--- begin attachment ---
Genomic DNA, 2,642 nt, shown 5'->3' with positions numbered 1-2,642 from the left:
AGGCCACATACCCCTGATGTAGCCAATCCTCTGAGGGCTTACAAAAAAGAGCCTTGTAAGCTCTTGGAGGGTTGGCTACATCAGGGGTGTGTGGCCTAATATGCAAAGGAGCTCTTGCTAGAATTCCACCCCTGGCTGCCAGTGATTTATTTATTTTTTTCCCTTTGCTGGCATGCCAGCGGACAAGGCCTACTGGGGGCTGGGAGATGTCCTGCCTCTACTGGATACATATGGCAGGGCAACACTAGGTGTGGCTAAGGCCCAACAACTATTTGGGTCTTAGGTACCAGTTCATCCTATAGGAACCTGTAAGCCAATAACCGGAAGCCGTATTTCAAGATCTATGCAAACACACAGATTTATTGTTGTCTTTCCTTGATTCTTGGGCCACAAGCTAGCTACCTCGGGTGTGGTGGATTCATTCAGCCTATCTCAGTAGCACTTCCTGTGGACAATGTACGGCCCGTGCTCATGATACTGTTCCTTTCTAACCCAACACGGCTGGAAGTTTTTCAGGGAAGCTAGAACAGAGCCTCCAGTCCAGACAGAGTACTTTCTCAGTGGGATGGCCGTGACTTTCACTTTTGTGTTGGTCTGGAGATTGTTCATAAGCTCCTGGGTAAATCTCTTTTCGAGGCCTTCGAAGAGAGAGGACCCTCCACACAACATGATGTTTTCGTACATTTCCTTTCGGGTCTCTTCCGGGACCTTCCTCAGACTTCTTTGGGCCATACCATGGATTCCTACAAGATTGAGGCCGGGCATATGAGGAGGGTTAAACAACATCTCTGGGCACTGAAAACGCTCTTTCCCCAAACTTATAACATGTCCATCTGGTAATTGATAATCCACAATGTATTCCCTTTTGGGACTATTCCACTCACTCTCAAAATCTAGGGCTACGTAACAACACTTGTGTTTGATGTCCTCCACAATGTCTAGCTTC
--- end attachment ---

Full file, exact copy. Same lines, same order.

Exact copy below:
Genomic DNA, 2,642 nt, shown 5'->3' with positions numbered 1-2,642 from the left:
AGGCCACATACCCCTGATGTAGCCAATCCTCTGAGGGCTTACAAAAAAGAGCCTTGTAAGCTCTTGGAGGGTTGGCTACATCAGGGGTGTGTGGCCTAATATGCAAAGGAGCTCTTGCTAGAATTCCACCCCTGGCTGCCAGTGATTTATTTATTTTTTTCCCTTTGCTGGCATGCCAGCGGACAAGGCCTACTGGGGGCTGGGAGATGTCCTGCCTCTACTGGATACATATGGCAGGGCAACACTAGGTGTGGCTAAGGCCCAACAACTATTTGGGTCTTAGGTACCAGTTCATCCTATAGGAACCTGTAAGCCAATAACCGGAAGCCGTATTTCAAGATCTATGCAAACACACAGATTTATTGTTGTCTTTCCTTGATTCTTGGGCCACAAGCTAGCTACCTCGGGTGTGGTGGATTCATTCAGCCTATCTCAGTAGCACTTCCTGTGGACAATGTACGGCCCGTGCTCATGATACTGTTCCTTTCTAACCCAACACGGCTGGAAGTTTTTCAGGGAAGCTAGAACAGAGCCTCCAGTCCAGACAGAGTACTTTCTCAGTGGGATGGCCGTGACTTTCACTTTTGTGTTGGTCTGGAGATTGTTCATAAGCTCCTGGGTAAATCTCTTTTCGAGGCCTTCGAAGAGAGAGGACCCTCCACACAACATGATGTTTTCGTACATTTCCTTTCGGGTCTCTTCCGGGACCTTCCTCAGACTTCTTTGGGCCATACCATGGATTCCTACAAGATTGAGGCCGGGCATATGAGGAGGGTTAAACAACATCTCTGGGCACTGAAAACGCTCTTTCCCCAAACTTATAACATGTCCATCTGGTAATTGATAATCCACAATGTATTCCCTTTTGGGACTATTCCACTCACTCTCAAAATCTAGGGCTACGTAACAACACTTGTGTTTGATGTCCTCCACAATGTCTAGCTTC